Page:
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Ask an Expert: Top summer learning posts

The school year is almost over. That means it’s time to start thinking about summer – and what you can do to keep your kiddo’s brain cells fired up (and I’m not talking video games).

So, once again, I tapped some EdNews Parent experts to provide some suggestions on summer learning opportunities. After all, some studies indicate that elementary, middle and high school teachers spend as much as four to six weeks of instructional time at the start of the new school year remediating students who have lost essential academic and social skills during summer vacation.

Before I tap the real experts, I’d like to suggest you check out one my personal summer favorites – CU Science Discovery. Courses are offered for all ages in both Boulder and Denver. Scholarships are available. From past experience, I can tell you teachers and resources available for use are incredible. In our household, we are picking between week-long day camps in astronomy, stop-motion animation, crime scene investigation or SciGirls. Tough choices.

Now, on to other tips.

Getting your kids to read

Susan Ryder, an award-winning high school English teacher suggests being creative when encouraging kids to read. To do this:

  • Provide a variety of opportunities and topics. Short stories, recipes, graphic novels, magazines, and online articles can entice reluctant readers sometimes quicker than a recommended novel.
  • Use what they’re interested in to spark a conversation. Reluctant readers can be engaged during the summer by meeting them where they are. If a child is interested in snowboarding but doesn’t necessarily like to read, start with equipment catalogues, ski resort brochures, or short biographies of athletes. Transition to nonfiction narratives written about the sport or fictional accounts. Full length novels might be the end goal – and a completely reasonable expectation- but connecting to literature through reading and interacting with others about what has been read, is the pathway to improvement.

Get ready for next school year

Expert Ann Morrison, a professor at Metro State, suggests doing a bit of research about what content your child will be expected to learn next school year. Then, she suggests, talk to your child to find out what they’re most interested in.

“The point isn’t to pre-teach the content but to provide background information that will facilitate the student learning the new content,” she says.

For example, if the science curriculum for the following year includes the metamorphic rock cycle, make a visit to the geology museum at the Colorado School of Mines.

(Remember, EdNews Parent experts are always eagerly awaiting your questions about teaching and learning, so bring ‘em on by clicking here).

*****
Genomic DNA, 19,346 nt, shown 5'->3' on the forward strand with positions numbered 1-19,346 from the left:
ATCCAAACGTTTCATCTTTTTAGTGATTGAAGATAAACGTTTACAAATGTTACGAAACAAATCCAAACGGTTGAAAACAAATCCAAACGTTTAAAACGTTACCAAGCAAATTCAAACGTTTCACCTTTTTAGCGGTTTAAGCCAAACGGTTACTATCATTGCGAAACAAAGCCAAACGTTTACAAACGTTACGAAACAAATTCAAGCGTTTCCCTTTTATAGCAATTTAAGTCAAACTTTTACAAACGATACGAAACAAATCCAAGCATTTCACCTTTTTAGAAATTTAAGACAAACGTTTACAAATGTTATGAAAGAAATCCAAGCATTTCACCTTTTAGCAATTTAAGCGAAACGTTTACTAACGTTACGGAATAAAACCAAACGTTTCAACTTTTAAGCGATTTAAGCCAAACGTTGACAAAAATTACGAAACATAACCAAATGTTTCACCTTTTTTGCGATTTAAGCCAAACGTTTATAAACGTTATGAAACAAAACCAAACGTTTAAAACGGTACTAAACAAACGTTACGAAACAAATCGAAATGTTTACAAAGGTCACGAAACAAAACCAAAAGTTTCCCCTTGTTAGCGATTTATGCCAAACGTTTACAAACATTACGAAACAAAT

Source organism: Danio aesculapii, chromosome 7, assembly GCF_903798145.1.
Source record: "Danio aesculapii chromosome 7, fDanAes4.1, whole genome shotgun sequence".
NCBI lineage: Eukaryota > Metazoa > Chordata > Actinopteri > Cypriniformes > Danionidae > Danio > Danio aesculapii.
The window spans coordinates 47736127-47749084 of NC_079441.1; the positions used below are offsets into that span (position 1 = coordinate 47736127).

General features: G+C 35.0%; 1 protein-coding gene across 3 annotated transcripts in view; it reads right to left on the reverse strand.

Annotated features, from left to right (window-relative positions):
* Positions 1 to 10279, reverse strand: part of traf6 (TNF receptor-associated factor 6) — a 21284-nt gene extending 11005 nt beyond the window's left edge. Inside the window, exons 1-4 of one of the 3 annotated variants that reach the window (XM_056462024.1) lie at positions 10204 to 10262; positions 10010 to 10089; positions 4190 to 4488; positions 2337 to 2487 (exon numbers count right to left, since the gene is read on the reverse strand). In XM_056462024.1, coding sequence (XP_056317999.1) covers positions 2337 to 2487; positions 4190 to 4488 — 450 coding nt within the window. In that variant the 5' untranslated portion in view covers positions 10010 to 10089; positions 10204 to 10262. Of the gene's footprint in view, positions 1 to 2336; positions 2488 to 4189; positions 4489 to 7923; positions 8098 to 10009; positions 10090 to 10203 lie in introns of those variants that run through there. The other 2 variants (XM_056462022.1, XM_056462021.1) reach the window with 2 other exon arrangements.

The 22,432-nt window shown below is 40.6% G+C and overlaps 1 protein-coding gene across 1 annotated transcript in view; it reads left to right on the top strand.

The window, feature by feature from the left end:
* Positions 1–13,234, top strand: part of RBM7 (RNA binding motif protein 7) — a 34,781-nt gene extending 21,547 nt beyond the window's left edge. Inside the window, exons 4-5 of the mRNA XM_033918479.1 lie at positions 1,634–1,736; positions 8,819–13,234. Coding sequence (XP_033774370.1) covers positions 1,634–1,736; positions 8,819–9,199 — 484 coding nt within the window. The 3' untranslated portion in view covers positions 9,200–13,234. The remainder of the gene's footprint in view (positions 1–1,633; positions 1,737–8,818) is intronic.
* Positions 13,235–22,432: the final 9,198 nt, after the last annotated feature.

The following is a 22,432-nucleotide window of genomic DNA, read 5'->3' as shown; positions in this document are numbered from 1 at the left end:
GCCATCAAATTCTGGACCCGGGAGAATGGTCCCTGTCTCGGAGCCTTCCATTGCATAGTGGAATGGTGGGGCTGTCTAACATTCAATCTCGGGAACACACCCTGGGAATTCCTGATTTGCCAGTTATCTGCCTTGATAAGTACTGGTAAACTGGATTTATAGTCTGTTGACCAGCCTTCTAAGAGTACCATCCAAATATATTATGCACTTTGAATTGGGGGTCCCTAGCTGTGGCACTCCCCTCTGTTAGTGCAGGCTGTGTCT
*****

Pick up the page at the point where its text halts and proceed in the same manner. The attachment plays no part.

And now, for some EdNews Parent classics that are still relevant as we prepare for the long summer months ahead.

Fun, educational stuff that’s free

This post, by the National PTA and Carson Dollosa Publishing, offers fun – and free – tips for things you can do with your kids over the summer, including identifying leaves in your neighoborhood, listening to music at a bookstore listening station – or even a record store (if any still exist), getting your child into a volunteer situation working with animals or the elderly or anything your child is into, or sletting up a mock Olympcis course in your backyard or staging a talent show.

Now, for the child who is absorbed in technology, check out recommended educational apps in this EdNews Parent post.

A timeless classic remains your local library. Read about Denver’s Summer of Reading program by clicking here. Libraries almost always stage reading programs and fun competitions for kids over the summer. Visit your local branch online or in person for information.

And read this EdNews Parent post for some other good ideas about how to stay occupied with your kids this summer and help them keep on learning. There are great ideas, including starting collections, plan menus and help buy food needed to pull of a culinary masterpiece.

Is your child crazy about getting wet? Then read this post with awesome water-based games you can pull off in your own yard.

Finally, read this post that specifically targets curbing summer brain drain without spending a fortune on tutors, camps or flashcards. It offers tangible ways to help little kids getting ready to head off to kindergarten. For older, kids, there are some cool suggestions about enlisting your kids to help plan trips, running lemonade stands, or calculating baseball batting averages.

So, that ought to get you started. Now please share your great ideas with the rest of us.

About our First Person series:

First Person is where Chalkbeat features personal essays by educators, students, parents, and others trying to improve public education. Read our submission guidelines here.

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